But then I returned to Austin and looked in my pantry to find three half-eaten boxes of granola. One is too sweet. One had an essence of pumpkin (leftover from last fall) that was just too much for me to finish. Another had too many coconut flakes. Sometimes, the options available at the store aren’t exactly what you’re looking for, or you simply want to have more control of the quality of the ingredients.

At the cafe Granola, I had chatted with chef Jack Forsmann, a Dane who lived all over Europe before returning to Copenhagen. At the cafe, they make granola in big sheet pans, but when he’s making it at home, he uses a frying or saute pan to toast the oats first and then the nuts.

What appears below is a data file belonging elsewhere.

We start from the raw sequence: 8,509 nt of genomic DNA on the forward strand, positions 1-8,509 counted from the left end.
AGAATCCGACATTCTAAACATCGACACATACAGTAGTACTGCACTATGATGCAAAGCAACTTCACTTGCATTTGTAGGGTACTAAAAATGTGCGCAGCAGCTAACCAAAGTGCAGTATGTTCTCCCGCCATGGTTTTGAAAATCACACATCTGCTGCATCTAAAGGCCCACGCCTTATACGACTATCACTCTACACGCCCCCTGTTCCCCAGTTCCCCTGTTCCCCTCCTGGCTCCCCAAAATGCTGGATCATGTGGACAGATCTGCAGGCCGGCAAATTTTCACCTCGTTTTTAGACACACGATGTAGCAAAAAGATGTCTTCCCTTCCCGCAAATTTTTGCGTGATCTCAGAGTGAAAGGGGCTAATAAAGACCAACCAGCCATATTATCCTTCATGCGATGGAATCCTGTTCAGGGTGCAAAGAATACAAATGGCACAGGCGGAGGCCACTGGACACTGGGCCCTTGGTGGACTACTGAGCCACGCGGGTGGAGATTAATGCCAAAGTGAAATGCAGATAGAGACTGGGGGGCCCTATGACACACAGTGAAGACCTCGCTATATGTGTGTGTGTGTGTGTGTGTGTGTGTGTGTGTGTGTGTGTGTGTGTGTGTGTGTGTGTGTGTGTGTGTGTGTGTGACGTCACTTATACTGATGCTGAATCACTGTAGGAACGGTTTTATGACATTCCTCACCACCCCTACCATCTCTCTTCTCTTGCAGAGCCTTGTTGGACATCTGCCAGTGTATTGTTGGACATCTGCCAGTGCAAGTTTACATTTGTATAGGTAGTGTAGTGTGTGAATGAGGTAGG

Using a pan is a great way to make a small batch of granola to experiment with different combinations of ingredients, Forsmann says. Whether using a pan or an oven, stick with low heat. They bake their granola at the cafe — again, starting with only the oats first — at about 200 degrees, turning it every 15 minutes. “Every 15 minutes, the oven beeps and we look at it. It’s super easy to taste as you go and find out if something is missing and do something about it,” he says.

He mixes the oats with a little honey, but no oil. Forsmann prefers to let the natural oils in the nuts release into the mixture as it bakes.